Three new Landscapes at the EDC

16 Dec 2020

By Catherine Jones & Jim Halliday

UKERC Landscapes are a valuable source of information for a particular energy topic.  They are compiled by domain experts in the field and cover what research and development is being undertaken, both within the UK and wider international activities.  The Landscape, where appropriate, covers the broad range of R&D from basic blue skies to demonstration, and provides comprehensive information.

They are a good starting point to understand the current state of the topic and to find relevant projects, consortia and UK institutions who are researching the topics.  Their comprehensive nature is demonstrated by the fact that they are large documents.

This autumn the EDC has published three new Landscapes.

Energy Storage

Energy storage is the capture of energy produced at one time for use at a later point in time. With the increase in renewable energy sources, which can be very time dependant when energy is being generated, there is increased interest in discovering the best ways of storing this energy.

The main research and development challenges are to reduce cost and improve storage performance particularly in terms of energy density, round-trip efficiency, and lifetime, during charge and discharge cycling. Research needs for storage technologies have been comprehensively discussed and generally include research into new materials and manufacturing methods.

The Landscape identifies the main approaches to energy storage, UK based funding streams, and key university research groups.

The Energy Storage Landscape was written by Dr Alan Ruddell, from STFC Rutherford Appleton Laboratory

Socio-Economic research

The UK socio-economic energy research is a particularly broad and diverse field of research.  In general, researchers in this area take the starting position that energy systems constitute complex systems, which are comprised of many inter-connected technological and social elements that together are capable of satisfying energy needs. So the study of those connections and the impact that changes have is the focus of this Landscape.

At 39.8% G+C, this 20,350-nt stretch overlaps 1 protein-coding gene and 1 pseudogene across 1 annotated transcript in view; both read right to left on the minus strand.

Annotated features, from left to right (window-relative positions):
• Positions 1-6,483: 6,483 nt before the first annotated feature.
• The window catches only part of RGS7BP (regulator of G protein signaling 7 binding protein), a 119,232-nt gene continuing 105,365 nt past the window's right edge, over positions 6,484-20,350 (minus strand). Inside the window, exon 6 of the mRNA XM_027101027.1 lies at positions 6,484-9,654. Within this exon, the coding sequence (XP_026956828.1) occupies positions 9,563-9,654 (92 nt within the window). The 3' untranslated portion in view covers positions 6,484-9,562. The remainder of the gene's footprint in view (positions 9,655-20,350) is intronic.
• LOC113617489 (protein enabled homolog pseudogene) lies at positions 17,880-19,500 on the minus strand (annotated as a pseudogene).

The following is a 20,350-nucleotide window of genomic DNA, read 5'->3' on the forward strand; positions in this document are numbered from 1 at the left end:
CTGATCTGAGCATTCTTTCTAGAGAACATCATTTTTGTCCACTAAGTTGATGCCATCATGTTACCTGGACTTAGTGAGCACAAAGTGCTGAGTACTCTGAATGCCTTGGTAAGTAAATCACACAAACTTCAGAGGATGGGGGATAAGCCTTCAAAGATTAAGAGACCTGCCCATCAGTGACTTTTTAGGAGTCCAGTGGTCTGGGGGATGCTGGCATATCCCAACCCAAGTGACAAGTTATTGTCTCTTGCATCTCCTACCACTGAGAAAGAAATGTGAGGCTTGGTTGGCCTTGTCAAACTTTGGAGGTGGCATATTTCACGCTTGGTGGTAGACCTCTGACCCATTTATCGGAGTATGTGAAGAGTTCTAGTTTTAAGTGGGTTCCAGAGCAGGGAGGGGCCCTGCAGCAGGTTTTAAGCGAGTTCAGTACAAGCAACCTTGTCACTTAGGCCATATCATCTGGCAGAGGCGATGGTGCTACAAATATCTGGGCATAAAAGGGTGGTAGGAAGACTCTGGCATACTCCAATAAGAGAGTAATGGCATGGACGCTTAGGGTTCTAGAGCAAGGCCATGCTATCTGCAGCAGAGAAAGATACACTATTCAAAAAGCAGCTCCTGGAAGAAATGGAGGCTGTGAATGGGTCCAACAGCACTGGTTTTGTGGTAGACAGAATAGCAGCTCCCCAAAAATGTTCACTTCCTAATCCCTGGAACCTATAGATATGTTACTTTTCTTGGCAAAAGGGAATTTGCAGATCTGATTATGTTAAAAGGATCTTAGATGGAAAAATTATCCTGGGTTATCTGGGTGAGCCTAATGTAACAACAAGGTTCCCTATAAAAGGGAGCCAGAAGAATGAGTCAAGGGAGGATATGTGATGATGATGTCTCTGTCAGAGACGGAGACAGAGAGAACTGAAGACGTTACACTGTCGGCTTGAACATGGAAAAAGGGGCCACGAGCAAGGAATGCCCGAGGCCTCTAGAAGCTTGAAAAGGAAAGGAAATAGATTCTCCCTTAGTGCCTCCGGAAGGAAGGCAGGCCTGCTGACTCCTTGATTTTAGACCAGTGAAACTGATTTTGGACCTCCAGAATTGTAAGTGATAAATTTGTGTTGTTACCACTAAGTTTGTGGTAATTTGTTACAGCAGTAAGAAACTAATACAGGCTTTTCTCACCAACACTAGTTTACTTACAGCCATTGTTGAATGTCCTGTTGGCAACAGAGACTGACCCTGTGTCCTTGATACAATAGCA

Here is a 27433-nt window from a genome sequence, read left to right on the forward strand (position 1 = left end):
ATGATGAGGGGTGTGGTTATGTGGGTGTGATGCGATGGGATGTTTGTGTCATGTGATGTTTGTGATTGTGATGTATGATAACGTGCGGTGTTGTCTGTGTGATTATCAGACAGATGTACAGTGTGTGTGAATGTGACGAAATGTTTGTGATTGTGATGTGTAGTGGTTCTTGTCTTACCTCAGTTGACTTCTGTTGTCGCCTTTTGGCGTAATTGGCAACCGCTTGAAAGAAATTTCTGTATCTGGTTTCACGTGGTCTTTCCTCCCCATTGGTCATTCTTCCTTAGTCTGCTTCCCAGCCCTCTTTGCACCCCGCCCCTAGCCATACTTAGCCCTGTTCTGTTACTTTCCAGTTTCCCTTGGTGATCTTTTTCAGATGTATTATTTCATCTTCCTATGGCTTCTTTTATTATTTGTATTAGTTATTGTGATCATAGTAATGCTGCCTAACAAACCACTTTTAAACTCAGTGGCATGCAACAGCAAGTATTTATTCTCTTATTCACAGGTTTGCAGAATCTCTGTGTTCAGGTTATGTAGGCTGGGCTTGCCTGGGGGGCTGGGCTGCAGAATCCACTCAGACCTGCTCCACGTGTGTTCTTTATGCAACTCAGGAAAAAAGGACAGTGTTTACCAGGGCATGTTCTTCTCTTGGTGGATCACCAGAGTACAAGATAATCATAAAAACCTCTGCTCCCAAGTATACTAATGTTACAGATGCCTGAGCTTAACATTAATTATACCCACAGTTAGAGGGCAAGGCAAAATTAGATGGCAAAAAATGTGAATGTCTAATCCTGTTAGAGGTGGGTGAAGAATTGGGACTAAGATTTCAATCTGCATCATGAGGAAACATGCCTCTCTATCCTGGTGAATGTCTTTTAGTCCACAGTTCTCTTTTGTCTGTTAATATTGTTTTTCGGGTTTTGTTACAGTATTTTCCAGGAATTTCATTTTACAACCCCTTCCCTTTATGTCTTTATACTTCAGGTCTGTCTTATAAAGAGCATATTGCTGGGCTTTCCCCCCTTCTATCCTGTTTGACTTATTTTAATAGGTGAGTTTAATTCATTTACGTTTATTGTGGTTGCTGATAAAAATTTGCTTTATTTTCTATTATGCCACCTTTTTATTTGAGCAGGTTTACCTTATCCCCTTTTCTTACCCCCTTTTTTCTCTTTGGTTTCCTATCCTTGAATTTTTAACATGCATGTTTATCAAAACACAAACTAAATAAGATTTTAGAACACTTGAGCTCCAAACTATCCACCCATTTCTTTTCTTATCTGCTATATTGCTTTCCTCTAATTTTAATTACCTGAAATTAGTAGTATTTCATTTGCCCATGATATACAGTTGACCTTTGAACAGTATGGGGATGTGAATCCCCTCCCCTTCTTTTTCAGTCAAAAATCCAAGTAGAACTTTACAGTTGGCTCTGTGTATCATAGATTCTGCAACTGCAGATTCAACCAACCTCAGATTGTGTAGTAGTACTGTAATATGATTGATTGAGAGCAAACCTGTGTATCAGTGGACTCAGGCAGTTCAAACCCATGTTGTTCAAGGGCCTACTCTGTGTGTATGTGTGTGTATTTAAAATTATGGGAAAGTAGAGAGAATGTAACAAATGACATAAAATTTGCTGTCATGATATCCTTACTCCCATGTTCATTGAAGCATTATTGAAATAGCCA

Specific topics within this wider domain include investigating the dynamics of the connections and innovations in the system, aspects of the economics of the energy market & market interventions, governance of the systems, design, and impact of energy regulations, domestic use and energy use decisions, business models and finance in the energy sector, and finally consideration of the equity, justice, and acceptability of innovations and the impact of those on different parts of society.

The Socio-Economic Research Landscape was written by Dr Matthew Hannon, Hunter Centre for Entrepreneurship, Strathclyde University Business School.

Whole systems research

Whole systems energy research considers all aspects of energy system change from technological innovation to examining the social, environmental, and economic impacts of energy pathways and choices. This considers not just parts of the energy system as individual components but as an interconnected environment and as such, is inherently multidisciplinary.  The Landscape focuses on three types of UK-based research: those with intellectual diversity of approach & expertise, those that seek to integrate different approaches & expertise to one common approach and finally those that seek to engage non-academic stakeholders as active partners in the project.

The Whole Systems Research Landscape was written by  Dr Antti Silvast, Norwegian University of Science and Technology, Department of Interdisciplinary Studies of Culture; Associate Fellow at Durham Energy Institute (DEI).